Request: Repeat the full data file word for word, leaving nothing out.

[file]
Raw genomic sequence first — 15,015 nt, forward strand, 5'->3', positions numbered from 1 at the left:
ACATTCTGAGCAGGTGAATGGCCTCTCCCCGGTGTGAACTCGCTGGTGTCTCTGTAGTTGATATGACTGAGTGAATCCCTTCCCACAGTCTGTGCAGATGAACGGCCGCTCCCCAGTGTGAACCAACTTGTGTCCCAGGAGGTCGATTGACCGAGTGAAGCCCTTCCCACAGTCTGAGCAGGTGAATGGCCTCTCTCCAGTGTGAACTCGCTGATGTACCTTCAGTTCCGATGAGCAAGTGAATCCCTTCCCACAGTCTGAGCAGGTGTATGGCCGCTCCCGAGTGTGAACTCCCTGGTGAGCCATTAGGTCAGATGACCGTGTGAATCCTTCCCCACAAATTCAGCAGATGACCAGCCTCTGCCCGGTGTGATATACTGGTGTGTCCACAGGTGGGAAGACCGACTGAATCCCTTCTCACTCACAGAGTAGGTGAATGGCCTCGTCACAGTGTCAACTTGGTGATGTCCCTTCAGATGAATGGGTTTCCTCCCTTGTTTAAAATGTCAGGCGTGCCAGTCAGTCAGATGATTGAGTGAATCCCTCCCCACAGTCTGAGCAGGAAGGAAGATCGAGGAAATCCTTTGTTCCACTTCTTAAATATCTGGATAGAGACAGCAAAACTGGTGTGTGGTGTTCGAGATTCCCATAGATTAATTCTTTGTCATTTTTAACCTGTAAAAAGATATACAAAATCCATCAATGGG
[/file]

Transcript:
Raw genomic sequence first — 15,015 nt, forward strand, 5'->3', positions numbered from 1 at the left:
ACATTCTGAGCAGGTGAATGGCCTCTCCCCGGTGTGAACTCGCTGGTGTCTCTGTAGTTGATATGACTGAGTGAATCCCTTCCCACAGTCTGTGCAGATGAACGGCCGCTCCCCAGTGTGAACCAACTTGTGTCCCAGGAGGTCGATTGACCGAGTGAAGCCCTTCCCACAGTCTGAGCAGGTGAATGGCCTCTCTCCAGTGTGAACTCGCTGATGTACCTTCAGTTCCGATGAGCAAGTGAATCCCTTCCCACAGTCTGAGCAGGTGTATGGCCGCTCCCGAGTGTGAACTCCCTGGTGAGCCATTAGGTCAGATGACCGTGTGAATCCTTCCCCACAAATTCAGCAGATGACCAGCCTCTGCCCGGTGTGATATACTGGTGTGTCCACAGGTGGGAAGACCGACTGAATCCCTTCTCACTCACAGAGTAGGTGAATGGCCTCGTCACAGTGTCAACTTGGTGATGTCCCTTCAGATGAATGGGTTTCCTCCCTTGTTTAAAATGTCAGGCGTGCCAGTCAGTCAGATGATTGAGTGAATCCCTCCCCACAGTCTGAGCAGGAAGGAAGATCGAGGAAATCCTTTGTTCCACTTCTTAAATATCTGGATAGAGACAGCAAAACTGGTGTGTGGTGTTCGAGATTCCCATAGATTAATTCTTTGTCATTTTTAACCTGTAAAAAGATATACAAAATCCATCAATGGG